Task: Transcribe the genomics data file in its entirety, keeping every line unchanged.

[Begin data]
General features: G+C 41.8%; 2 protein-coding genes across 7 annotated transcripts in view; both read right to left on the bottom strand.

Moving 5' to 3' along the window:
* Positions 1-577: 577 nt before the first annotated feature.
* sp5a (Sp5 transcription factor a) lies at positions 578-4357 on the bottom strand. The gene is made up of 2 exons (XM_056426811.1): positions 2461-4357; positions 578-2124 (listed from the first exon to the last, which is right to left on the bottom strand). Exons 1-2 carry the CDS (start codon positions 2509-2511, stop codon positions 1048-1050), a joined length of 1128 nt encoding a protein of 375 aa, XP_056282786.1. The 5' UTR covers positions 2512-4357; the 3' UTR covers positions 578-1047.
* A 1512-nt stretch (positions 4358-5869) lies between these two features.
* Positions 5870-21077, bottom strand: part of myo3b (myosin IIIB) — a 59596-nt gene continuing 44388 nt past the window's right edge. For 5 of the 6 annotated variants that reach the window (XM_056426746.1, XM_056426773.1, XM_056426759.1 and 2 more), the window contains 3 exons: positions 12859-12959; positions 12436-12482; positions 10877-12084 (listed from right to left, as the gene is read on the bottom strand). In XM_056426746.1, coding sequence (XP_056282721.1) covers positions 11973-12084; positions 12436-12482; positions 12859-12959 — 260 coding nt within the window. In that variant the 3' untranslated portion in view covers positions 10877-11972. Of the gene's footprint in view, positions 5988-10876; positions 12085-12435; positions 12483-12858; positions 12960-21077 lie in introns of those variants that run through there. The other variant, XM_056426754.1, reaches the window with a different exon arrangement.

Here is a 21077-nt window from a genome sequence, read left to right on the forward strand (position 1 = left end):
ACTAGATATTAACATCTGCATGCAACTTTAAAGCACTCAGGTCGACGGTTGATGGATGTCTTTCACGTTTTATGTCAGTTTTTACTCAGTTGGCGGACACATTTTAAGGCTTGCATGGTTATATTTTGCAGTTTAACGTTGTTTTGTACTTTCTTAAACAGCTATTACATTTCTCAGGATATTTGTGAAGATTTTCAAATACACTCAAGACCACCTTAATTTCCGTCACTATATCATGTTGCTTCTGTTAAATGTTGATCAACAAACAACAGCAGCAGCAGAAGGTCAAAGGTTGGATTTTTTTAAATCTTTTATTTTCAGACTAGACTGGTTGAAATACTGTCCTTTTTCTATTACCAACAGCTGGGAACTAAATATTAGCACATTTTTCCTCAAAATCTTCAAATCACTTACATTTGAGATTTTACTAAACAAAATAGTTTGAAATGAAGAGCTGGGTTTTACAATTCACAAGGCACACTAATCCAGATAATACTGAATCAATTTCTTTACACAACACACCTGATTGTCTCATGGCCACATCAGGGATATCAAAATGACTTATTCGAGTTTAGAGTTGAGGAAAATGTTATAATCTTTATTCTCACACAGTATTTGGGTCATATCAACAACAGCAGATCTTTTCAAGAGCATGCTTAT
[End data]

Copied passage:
General features: G+C 41.8%; 2 protein-coding genes across 7 annotated transcripts in view; both read right to left on the bottom strand.

Moving 5' to 3' along the window:
* Positions 1-577: 577 nt before the first annotated feature.
* sp5a (Sp5 transcription factor a) lies at positions 578-4357 on the bottom strand. The gene is made up of 2 exons (XM_056426811.1): positions 2461-4357; positions 578-2124 (listed from the first exon to the last, which is right to left on the bottom strand). Exons 1-2 carry the CDS (start codon positions 2509-2511, stop codon positions 1048-1050), a joined length of 1128 nt encoding a protein of 375 aa, XP_056282786.1. The 5' UTR covers positions 2512-4357; the 3' UTR covers positions 578-1047.
* A 1512-nt stretch (positions 4358-5869) lies between these two features.
* Positions 5870-21077, bottom strand: part of myo3b (myosin IIIB) — a 59596-nt gene continuing 44388 nt past the window's right edge. For 5 of the 6 annotated variants that reach the window (XM_056426746.1, XM_056426773.1, XM_056426759.1 and 2 more), the window contains 3 exons: positions 12859-12959; positions 12436-12482; positions 10877-12084 (listed from right to left, as the gene is read on the bottom strand). In XM_056426746.1, coding sequence (XP_056282721.1) covers positions 11973-12084; positions 12436-12482; positions 12859-12959 — 260 coding nt within the window. In that variant the 3' untranslated portion in view covers positions 10877-11972. Of the gene's footprint in view, positions 5988-10876; positions 12085-12435; positions 12483-12858; positions 12960-21077 lie in introns of those variants that run through there. The other variant, XM_056426754.1, reaches the window with a different exon arrangement.

Here is a 21077-nt window from a genome sequence, read left to right on the forward strand (position 1 = left end):
ACTAGATATTAACATCTGCATGCAACTTTAAAGCACTCAGGTCGACGGTTGATGGATGTCTTTCACGTTTTATGTCAGTTTTTACTCAGTTGGCGGACACATTTTAAGGCTTGCATGGTTATATTTTGCAGTTTAACGTTGTTTTGTACTTTCTTAAACAGCTATTACATTTCTCAGGATATTTGTGAAGATTTTCAAATACACTCAAGACCACCTTAATTTCCGTCACTATATCATGTTGCTTCTGTTAAATGTTGATCAACAAACAACAGCAGCAGCAGAAGGTCAAAGGTTGGATTTTTTTAAATCTTTTATTTTCAGACTAGACTGGTTGAAATACTGTCCTTTTTCTATTACCAACAGCTGGGAACTAAATATTAGCACATTTTTCCTCAAAATCTTCAAATCACTTACATTTGAGATTTTACTAAACAAAATAGTTTGAAATGAAGAGCTGGGTTTTACAATTCACAAGGCACACTAATCCAGATAATACTGAATCAATTTCTTTACACAACACACCTGATTGTCTCATGGCCACATCAGGGATATCAAAATGACTTATTCGAGTTTAGAGTTGAGGAAAATGTTATAATCTTTATTCTCACACAGTATTTGGGTCATATCAACAACAGCAGATCTTTTCAAGAGCATGCTTAT